Tuesday, July 1, 2014

Flashlights Shine On Bummer Summer

If you have never heard of the Flashlights, you're not alone. The startup band that is trying to break out of Brevard County, Florida (somewhere south of Daytona Beach), still sports a tight touring radius. They still travel light in a tightly packed van. They still crash on open couches after the show.

Part of the reason is that it took some time for them to find the right hook. Singer-guitarist Terry Caudill originally started the band as a solo acoustic act in 2007 before tapping the local punk scene for talent. The lineup eventually included Tony Oriza (guitar), Will Powell (bass), and Melissa Hopkins (drums).

That was good enough to put together a decent, somewhat forgettable album in 2011, but the band still needed another push. Last year, they found it. Scott Hutchison and Andy Monaghan of Frightened Rabbit stepped in to help them produce a solid sophomore album, light years ahead of their debut.

Bummer Summer is breakout album about life and stuff.

If the first eight years gave Caudill and company anything, it was enough living to write something relevant. The experiences they've accumulated over the years are just what you might expect — dead end jobs, lousy living conditions, hangovers, and heartbreaks. And nowadays, Caudill has the heart to share it.

The first track to be released off the album, Don't Take Me Seriously, was released as a campy parody of a Japanese variety show loaded with Pokemon-like costumes and cat references. The opening host is a little bit grating on the front end but the band more than makes up for it after the first 40 seconds.

Close your eyes when you give it a second listen. It takes on a new tone and texture without the visuals.  Caudill has a knack for delivering guitar-pop and punk with a certain joyful sadness as he confesses that "of the time, I feel like I'm no one."

Along with Don't Take Me Seriously, give the opener Failure a good listen. The composition may be familiar, but the lyrics shine through with Caudill calling for a girl to come back into his life because she was the only thing that stood out in it. It perfectly hits that celebratory sadness mastered here.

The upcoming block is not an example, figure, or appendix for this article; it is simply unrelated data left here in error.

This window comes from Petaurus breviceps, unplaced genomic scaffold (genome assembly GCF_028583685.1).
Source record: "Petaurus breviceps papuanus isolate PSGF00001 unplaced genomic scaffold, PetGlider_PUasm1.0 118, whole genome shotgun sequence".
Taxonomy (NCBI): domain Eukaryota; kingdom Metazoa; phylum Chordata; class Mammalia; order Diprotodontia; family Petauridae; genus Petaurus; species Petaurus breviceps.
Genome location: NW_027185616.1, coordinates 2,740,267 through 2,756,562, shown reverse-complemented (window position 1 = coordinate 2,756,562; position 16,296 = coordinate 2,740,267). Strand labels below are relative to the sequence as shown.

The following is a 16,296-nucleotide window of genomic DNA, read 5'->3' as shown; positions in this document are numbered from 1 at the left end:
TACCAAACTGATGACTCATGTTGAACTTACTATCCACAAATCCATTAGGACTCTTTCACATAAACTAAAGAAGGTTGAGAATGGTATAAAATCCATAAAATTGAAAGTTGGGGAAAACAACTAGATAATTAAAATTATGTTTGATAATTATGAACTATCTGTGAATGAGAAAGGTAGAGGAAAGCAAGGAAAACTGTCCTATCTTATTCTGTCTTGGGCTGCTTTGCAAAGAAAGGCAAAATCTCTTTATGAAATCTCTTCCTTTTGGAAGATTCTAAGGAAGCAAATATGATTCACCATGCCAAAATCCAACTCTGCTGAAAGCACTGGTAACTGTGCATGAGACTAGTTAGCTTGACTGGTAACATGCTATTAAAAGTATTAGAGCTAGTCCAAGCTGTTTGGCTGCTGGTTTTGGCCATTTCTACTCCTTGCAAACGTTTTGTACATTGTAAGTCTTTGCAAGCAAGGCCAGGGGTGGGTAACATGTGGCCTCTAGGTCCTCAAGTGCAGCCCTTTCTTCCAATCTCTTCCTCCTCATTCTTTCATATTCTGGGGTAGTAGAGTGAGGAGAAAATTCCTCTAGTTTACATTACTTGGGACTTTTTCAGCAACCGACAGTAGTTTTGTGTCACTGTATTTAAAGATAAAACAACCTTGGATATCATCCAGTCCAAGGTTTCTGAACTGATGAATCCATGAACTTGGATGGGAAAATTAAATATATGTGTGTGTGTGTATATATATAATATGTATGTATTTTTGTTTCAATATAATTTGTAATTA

If you're getting a sense that there is ample self-loathing and navel gazing on this album, you would be right. Yet, Caudill and company really ratchet it up with an authentic sense of desperation. It's as if the band knows that they are running out of chances to make this work.

It there is any truth to the speculation, they needn't worry much. Bummer Summer works. Some of the best standout tracks that deserve a listen include the tentative touch-and-go relationship tackled in Best Friends, the painfully slow and restrained lament of Islands, and the title track Bummer Summer, best summed up as a song about how we change. The acoustic, April 24th, is also worth a listen.

Bummer Summer By The Flashlights Light Up 7.4 On The Liquid Hip Richter Scale. 

While the stories are clearly different as Caudill takes on seasons of change and difficulties, there is a common theme that he carries throughout the album. When relationships carry too much weight in your life, they hurt twice as much when they go bad and you feel twice as lost when you lose them.

The Flashlights are currently booking singular gigs and festival appearances. If you have a chance to see them live, don't hesitate. Caudill croaks a little more without the help of studio staff, but the band has a great presence as whole. Expect great things from them ahead. Bummer Summer rocks.

You can find Bummer Summer by the Flashlights on Amazon. You can also download the 10-track album from iTunes or order a Bummer Summer CD direct from Barnes & Noble. Find more news on Facebook.
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